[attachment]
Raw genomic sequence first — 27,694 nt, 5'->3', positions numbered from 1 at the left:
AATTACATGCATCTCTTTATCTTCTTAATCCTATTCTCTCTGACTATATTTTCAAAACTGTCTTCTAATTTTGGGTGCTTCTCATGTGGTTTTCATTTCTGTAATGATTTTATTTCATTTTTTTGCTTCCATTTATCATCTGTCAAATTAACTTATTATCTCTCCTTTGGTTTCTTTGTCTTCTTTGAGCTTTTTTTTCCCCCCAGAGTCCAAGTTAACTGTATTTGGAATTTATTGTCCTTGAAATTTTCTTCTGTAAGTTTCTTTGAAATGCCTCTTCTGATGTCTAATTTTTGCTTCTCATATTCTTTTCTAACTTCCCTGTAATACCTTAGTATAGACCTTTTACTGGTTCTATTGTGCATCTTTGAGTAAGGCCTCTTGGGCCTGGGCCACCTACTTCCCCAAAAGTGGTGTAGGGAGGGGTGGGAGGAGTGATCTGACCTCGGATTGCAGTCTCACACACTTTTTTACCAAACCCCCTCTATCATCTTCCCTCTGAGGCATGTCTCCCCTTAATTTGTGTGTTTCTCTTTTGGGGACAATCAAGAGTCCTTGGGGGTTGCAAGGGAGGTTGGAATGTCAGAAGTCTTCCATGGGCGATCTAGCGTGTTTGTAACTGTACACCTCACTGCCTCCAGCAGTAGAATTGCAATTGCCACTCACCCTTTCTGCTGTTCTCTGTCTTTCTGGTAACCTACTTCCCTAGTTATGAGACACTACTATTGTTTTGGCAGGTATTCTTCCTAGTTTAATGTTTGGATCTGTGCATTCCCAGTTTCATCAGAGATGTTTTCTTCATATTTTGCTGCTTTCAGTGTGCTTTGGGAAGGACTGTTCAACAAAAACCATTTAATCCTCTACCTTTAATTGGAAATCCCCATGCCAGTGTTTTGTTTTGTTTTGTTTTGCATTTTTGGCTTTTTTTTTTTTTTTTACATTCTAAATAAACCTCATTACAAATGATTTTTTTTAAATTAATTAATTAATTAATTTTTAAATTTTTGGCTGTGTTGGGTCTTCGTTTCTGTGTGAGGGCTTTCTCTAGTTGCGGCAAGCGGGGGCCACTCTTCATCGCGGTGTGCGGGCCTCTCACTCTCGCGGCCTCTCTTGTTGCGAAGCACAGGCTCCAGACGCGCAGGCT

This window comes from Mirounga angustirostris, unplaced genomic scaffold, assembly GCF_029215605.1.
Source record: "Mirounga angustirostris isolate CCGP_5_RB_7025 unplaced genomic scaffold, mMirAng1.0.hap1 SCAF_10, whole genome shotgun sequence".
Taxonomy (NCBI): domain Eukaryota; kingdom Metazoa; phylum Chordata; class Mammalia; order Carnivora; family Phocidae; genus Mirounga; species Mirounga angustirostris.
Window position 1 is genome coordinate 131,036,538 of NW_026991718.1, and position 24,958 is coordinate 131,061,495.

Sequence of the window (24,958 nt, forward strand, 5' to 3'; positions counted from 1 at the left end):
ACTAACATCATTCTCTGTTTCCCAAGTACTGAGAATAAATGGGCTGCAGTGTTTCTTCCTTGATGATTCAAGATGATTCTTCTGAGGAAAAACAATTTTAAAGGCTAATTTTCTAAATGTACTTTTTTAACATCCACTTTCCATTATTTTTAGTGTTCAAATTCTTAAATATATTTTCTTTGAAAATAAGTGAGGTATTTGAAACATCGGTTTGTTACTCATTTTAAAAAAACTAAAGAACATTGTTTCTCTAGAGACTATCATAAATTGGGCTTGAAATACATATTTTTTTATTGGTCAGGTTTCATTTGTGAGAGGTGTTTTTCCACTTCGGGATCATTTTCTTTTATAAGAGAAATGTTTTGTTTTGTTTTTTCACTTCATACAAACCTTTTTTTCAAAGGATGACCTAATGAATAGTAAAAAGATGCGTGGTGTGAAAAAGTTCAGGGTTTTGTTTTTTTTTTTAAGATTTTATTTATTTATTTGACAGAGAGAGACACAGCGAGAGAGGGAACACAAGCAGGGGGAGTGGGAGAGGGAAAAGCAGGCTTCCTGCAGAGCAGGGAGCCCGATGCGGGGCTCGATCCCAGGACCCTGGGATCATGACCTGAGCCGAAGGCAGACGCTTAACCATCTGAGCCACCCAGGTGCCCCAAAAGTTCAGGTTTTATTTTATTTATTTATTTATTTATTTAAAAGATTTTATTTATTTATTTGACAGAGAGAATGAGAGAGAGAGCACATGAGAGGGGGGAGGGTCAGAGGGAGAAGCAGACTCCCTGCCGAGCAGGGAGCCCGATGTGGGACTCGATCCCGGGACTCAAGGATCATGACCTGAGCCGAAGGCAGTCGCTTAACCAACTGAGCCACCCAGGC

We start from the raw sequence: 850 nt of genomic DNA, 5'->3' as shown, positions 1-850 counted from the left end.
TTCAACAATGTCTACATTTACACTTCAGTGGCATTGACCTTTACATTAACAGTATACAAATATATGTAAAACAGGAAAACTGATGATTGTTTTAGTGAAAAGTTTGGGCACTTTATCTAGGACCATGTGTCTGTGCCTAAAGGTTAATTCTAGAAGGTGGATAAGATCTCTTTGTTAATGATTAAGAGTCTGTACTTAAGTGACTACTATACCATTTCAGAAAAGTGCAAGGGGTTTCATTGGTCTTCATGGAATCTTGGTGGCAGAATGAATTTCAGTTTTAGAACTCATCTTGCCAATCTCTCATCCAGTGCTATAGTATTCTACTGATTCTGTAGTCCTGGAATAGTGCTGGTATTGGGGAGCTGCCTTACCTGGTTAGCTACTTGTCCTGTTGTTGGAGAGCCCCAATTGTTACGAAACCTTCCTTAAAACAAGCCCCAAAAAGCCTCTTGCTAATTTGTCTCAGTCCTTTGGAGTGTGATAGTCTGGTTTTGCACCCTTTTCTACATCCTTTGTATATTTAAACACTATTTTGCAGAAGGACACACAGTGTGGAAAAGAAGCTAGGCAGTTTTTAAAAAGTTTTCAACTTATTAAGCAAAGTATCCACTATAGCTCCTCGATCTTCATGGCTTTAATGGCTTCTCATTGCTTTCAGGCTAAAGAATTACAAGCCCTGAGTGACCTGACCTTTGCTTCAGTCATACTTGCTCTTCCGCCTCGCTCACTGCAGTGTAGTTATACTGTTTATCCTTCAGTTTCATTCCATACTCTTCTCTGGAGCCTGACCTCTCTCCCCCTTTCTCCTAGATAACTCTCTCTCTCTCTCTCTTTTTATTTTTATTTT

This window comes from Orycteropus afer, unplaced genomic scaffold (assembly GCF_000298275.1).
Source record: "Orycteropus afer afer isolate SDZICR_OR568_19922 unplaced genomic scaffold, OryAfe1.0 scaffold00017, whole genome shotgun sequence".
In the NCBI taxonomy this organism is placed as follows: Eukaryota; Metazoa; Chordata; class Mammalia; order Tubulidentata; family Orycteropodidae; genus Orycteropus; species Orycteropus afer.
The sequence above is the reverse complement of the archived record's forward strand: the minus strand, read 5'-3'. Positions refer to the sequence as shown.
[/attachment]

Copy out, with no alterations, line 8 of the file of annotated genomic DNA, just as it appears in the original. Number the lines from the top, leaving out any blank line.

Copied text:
ACTAACATCATTCTCTGTTTCCCAAGTACTGAGAATAAATGGGCTGCAGTGTTTCTTCCTTGATGATTCAAGATGATTCTTCTGAGGAAAAACAATTTTAAAGGCTAATTTTCTAAATGTACTTTTTTAACATCCACTTTCCATTATTTTTAGTGTTCAAATTCTTAAATATATTTTCTTTGAAAATAAGTGAGGTATTTGAAACATCGGTTTGTTACTCATTTTAAAAAAACTAAAGAACATTGTTTCTCTAGAGACTATCATAAATTGGGCTTGAAATACATATTTTTTTATTGGTCAGGTTTCATTTGTGAGAGGTGTTTTTCCACTTCGGGATCATTTTCTTTTATAAGAGAAATGTTTTGTTTTGTTTTTTCACTTCATACAAACCTTTTTTTCAAAGGATGACCTAATGAATAGTAAAAAGATGCGTGGTGTGAAAAAGTTCAGGGTTTTGTTTTTTTTTTTAAGATTTTATTTATTTATTTGACAGAGAGAGACACAGCGAGAGAGGGAACACAAGCAGGGGGAGTGGGAGAGGGAAAAGCAGGCTTCCTGCAGAGCAGGGAGCCCGATGCGGGGCTCGATCCCAGGACCCTGGGATCATGACCTGAGCCGAAGGCAGACGCTTAACCATCTGAGCCACCCAGGTGCCCCAAAAGTTCAGGTTTTATTTTATTTATTTATTTATTTATTTAAAAGATTTTATTTATTTATTTGACAGAGAGAATGAGAGAGAGAGCACATGAGAGGGGGGAGGGTCAGAGGGAGAAGCAGACTCCCTGCCGAGCAGGGAGCCCGATGTGGGACTCGATCCCGGGACTCAAGGATCATGACCTGAGCCGAAGGCAGTCGCTTAACCAACTGAGCCACCCAGGC